Sunday, May 3, 2009

The Future of Our Poultry

I've already been asked about half a dozen times, "What are you going to do with all of these birds?" The sad truth is, some of the chicks probably won't make it to the coup. They are only a few days old, and out of 40 chicks, a few will probably die. From there, we were only able to tell the difference between male and female Cinnamon Queens because the males are a much lighter - gray color and the hens are reddish - brown. The rest are unsexed (i.e. we don't know yet). In all, we only need two, maybe three roosters. Too many would cause problems with pecking order and too we would have a sport that's illegal in our state as opposed to a productive flock in the backyard. Once the chickens are mature enough that we can tell the hens from the cocks, we will save the nicest looking and behaving males and eat the rest. So by the end of summer, we will most likely have about 20 laying hens and 2-3 roosters.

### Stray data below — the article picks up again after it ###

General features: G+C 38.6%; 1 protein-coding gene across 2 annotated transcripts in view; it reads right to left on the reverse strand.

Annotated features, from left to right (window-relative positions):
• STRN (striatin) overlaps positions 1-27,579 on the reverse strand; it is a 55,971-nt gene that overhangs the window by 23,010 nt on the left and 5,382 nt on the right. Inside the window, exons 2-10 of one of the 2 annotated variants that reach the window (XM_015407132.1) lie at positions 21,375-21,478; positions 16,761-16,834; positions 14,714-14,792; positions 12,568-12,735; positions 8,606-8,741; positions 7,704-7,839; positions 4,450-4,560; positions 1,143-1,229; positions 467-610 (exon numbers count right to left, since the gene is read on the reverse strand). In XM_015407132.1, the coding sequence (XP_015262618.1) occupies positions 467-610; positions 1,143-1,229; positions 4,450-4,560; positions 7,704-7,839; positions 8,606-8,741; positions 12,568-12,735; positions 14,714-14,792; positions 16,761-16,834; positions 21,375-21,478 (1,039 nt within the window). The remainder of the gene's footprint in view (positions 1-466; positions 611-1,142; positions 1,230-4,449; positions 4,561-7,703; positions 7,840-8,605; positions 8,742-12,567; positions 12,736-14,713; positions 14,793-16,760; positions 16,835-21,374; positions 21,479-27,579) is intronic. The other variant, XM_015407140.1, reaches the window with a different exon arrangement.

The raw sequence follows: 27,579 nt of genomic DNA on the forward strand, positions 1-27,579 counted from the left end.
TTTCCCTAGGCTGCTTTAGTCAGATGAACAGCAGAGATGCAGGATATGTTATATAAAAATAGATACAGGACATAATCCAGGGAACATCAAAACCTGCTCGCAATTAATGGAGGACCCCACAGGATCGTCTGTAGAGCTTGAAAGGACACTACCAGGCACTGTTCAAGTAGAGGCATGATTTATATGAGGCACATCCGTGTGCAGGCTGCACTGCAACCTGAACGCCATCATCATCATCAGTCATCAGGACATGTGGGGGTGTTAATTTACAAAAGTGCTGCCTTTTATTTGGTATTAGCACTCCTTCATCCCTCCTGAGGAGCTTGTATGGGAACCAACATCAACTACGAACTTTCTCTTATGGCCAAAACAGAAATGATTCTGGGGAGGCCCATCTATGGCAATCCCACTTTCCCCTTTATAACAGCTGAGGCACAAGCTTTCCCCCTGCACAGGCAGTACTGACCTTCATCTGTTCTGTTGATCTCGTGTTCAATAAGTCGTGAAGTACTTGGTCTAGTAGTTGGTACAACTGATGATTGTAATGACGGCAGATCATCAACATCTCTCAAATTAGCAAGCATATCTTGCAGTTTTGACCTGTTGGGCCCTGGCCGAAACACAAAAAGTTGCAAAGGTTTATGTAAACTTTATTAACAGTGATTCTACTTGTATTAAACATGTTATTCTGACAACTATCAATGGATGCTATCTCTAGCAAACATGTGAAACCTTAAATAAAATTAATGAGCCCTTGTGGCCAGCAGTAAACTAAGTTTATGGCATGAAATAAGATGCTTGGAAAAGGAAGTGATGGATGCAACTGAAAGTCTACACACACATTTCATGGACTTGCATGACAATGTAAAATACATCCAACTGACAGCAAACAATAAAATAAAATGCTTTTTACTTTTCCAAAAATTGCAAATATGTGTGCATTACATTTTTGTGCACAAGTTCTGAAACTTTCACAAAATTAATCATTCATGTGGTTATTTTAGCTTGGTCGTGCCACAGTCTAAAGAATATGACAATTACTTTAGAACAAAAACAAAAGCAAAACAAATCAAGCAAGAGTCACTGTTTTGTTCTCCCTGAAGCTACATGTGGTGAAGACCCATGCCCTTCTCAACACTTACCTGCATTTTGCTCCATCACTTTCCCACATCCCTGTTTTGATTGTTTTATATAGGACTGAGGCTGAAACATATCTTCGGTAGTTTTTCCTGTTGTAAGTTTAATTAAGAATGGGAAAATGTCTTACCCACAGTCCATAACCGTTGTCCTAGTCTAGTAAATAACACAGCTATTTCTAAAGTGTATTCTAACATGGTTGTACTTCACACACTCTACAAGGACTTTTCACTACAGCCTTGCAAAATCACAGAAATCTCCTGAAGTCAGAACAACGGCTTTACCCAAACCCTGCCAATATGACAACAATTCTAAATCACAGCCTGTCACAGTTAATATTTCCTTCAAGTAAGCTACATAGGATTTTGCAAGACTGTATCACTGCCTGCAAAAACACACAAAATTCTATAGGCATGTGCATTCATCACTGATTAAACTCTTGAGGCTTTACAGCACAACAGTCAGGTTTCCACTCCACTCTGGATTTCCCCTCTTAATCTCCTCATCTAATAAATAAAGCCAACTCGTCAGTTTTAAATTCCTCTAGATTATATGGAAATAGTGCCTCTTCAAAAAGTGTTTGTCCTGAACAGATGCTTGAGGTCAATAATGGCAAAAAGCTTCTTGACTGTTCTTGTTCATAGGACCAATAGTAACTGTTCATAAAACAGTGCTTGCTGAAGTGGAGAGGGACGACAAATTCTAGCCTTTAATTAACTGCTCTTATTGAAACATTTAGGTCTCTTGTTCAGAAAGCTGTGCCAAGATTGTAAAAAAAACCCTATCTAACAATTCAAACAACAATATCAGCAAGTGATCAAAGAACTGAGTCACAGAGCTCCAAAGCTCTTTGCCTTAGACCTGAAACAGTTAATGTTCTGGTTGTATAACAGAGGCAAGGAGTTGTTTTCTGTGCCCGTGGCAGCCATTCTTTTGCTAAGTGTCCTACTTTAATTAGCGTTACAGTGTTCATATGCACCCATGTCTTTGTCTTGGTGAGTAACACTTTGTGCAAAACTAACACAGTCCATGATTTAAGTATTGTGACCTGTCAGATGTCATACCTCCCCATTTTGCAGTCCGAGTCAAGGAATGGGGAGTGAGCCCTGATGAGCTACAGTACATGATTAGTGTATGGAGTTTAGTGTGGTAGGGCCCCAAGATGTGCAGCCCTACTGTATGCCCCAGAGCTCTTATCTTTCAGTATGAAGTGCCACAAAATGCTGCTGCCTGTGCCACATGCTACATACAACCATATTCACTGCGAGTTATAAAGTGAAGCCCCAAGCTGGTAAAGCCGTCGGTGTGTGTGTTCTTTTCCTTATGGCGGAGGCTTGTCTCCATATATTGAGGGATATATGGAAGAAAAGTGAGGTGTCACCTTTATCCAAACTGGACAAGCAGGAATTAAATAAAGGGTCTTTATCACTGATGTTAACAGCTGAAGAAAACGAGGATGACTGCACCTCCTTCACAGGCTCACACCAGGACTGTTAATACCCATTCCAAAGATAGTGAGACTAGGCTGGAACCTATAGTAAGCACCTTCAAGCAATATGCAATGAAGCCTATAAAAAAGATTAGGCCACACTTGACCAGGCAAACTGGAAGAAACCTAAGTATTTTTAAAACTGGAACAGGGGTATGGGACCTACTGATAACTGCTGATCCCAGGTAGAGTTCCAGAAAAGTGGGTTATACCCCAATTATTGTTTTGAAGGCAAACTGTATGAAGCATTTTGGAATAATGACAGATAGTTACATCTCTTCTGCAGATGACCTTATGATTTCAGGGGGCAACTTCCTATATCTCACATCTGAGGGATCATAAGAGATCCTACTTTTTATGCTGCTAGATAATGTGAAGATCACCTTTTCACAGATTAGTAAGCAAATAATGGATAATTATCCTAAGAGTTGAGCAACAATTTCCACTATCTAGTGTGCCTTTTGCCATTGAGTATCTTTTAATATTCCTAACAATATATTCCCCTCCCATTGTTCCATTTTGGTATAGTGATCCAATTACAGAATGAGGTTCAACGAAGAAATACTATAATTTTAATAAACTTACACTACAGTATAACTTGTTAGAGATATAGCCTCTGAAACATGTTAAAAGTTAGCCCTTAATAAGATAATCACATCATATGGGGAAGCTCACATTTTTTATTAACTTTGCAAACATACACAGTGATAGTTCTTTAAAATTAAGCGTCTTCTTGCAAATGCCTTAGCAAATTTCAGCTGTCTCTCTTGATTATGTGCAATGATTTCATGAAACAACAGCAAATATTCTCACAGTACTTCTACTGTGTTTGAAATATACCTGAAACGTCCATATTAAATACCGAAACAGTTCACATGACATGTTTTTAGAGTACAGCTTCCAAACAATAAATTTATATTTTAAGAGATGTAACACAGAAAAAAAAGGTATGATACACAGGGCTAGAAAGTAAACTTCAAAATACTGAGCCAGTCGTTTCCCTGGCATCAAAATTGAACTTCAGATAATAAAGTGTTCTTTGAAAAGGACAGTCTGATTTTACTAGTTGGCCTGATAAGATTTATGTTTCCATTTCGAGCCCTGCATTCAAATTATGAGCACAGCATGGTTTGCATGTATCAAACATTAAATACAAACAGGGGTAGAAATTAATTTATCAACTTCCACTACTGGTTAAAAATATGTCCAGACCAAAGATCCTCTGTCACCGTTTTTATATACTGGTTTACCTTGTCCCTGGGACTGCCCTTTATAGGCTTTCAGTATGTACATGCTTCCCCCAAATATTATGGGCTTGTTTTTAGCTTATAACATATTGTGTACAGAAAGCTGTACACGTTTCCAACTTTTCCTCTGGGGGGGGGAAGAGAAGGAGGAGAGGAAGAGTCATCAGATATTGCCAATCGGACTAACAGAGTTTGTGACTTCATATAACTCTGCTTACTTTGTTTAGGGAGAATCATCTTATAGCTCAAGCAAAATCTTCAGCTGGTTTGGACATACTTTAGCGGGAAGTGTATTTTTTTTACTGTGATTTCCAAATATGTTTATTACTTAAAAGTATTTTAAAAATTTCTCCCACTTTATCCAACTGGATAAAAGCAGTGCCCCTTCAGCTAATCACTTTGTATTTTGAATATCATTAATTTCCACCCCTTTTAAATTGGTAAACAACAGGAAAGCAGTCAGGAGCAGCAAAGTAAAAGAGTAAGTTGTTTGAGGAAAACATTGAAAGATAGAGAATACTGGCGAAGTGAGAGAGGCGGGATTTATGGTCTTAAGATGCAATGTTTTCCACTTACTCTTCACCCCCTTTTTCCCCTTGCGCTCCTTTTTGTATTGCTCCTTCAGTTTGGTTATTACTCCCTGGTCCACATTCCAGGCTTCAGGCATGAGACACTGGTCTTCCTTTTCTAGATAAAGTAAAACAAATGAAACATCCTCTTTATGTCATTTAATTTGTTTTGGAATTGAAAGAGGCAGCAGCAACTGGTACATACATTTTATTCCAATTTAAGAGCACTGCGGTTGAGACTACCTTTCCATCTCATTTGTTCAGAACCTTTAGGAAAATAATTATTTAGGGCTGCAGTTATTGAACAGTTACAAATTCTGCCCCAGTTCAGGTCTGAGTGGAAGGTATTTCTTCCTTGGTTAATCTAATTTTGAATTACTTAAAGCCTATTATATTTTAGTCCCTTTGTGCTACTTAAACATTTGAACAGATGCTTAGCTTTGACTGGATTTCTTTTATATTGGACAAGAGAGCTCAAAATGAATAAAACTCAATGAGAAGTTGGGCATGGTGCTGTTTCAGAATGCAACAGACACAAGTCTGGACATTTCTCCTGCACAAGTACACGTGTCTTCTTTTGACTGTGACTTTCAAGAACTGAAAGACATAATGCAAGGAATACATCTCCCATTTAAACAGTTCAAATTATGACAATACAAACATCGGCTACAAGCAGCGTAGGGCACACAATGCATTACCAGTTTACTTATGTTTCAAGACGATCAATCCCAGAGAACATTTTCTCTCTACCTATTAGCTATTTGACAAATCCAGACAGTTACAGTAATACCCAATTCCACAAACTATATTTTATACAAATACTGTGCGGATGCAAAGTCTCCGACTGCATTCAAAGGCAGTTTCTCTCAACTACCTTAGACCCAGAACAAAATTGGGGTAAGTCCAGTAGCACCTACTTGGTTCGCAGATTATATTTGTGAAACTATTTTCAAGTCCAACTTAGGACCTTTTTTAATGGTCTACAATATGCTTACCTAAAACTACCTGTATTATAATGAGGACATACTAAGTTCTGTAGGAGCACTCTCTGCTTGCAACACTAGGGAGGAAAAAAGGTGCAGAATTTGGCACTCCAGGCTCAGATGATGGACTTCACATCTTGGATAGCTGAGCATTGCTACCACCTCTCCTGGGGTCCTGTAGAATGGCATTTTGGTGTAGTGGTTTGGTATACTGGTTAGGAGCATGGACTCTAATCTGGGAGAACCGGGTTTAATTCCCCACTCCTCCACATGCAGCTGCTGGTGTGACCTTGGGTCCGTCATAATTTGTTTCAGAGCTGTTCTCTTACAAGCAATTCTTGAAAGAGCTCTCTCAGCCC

The ducks we are keeping only for eggs unless two are male and one is female. Then one male will need to go to protect the female from being overly pursued.

About the Breeds:

All of our chickens are dual-purpose breeds meaning they are bred for both meat and eggs, although some are better suited for one over another.

Rhode Island Reds – dark red, common due to good egg laying ability and hardiness, brown eggs

Australorpes – Australian chicken breed, black, similar to Orpingtons, light brown eggs

Cinnamon Queens – red and white, quicker to lay than most, brown eggs

Barred Rocks – black and white striped (barred), light brown to pink eggs

Buff Orpingtons – light rust colored, very light brown to white eggs

Pekin Ducks - We believe this is what our chicks will look like as adults, but we aren't sure. Like our chickens, Pekin ducks are raised for both meat and eggs. Their eggs are large, white, rich eggs and are great for baking.

sources: Wikipedia and Backyard Chickens

Cousins Sam and Garrett came over to see the ducks and chickens.

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